Since Intel’s announced they’re not making enthusiast-marketed processors after this year, and the market is likely to start moving more toward OEM and consoles, I’ll likely hang up my hobbyist belt to focus more on gunsmithing, gardening, or fishing as I get older.
My son is always turning his nose up at my modest rig....loves his dinky laptop.
Whoever said disk drive technology and supply was settling into boredom? No way, Jose. ®
Indeed, just wait till they figure out how to go a few layers deep with magnetic recording then it could get really crazy.
I have been reading the technicals on the Flash memory and they haave got a problem....
Scaling is not working for them like it is for Logic circuits.
Yes, with regular NAND Flash which has many elements per flash “cell”.... I was hoping they could have figured out the MRAM, Phase CHange RAM, or Memristor tech for solid state storage which promises fewer elements per “bit” and would allow many fold densities over conventional memory tech.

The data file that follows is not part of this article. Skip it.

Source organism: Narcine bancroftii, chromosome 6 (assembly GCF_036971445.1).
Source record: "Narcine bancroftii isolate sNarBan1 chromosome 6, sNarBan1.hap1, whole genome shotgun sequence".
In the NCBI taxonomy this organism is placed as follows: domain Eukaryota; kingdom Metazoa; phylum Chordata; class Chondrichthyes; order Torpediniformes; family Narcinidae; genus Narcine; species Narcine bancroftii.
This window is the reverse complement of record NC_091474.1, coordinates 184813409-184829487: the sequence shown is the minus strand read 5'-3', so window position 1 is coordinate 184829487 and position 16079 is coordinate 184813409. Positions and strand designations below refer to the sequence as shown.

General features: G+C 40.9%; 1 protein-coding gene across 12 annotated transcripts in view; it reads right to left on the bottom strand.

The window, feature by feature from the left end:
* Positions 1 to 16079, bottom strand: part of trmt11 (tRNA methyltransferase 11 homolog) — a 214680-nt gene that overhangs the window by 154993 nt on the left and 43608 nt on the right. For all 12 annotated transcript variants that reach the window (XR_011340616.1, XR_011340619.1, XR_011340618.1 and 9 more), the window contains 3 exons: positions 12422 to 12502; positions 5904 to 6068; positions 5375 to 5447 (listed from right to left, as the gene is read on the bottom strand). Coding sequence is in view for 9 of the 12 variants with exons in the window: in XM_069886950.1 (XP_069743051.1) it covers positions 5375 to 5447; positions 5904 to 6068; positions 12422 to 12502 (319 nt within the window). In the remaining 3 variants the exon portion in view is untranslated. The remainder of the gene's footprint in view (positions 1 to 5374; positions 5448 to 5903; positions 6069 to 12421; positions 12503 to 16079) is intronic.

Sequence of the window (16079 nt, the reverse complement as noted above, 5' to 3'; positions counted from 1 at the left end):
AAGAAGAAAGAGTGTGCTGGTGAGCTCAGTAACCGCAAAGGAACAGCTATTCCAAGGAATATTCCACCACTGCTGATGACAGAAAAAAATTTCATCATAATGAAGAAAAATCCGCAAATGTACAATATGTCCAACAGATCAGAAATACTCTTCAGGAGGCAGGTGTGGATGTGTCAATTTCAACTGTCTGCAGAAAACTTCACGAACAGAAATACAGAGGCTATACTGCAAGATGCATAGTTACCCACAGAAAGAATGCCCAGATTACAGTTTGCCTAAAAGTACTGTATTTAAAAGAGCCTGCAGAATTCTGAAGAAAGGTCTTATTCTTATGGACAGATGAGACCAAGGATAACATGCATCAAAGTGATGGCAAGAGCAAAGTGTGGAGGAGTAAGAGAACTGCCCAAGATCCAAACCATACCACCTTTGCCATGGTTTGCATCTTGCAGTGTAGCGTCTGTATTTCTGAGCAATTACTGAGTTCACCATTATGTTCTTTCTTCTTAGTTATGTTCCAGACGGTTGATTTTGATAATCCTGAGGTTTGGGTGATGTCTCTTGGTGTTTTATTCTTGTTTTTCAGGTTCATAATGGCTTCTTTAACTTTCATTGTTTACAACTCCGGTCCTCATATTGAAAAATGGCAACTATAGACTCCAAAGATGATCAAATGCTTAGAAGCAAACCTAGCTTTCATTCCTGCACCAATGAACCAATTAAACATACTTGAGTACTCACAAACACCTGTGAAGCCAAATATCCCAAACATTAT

But they seem to be a lot like Nuclear Fusion, always X number of years away....
I’ve had much better luck with spinning discs with most of them lasting longer than their usefullness. Solid state has a limitted number of read/writes and if used frequently can have a significanly shorter lifespan than a spinning disc.
“I have been reading the technicals on the Flash memory and they haave got a problem....
I don’t claim what I just wrote is totally coherent....but it is a nasty issur with the physics.”
Note that I said “solid state”, not “flash”. There are non-volatile memory technologies on the way that make flash look slow, unreliable and low-density.
That said, flash is absolutely there today as a workable improvement over magnetic hard drives. For most users (and by that I mean those not running enterprise databases with large write loads) current SSDs are a fine solution. I recommend the Intel 3/500 series, which include a five year warranty: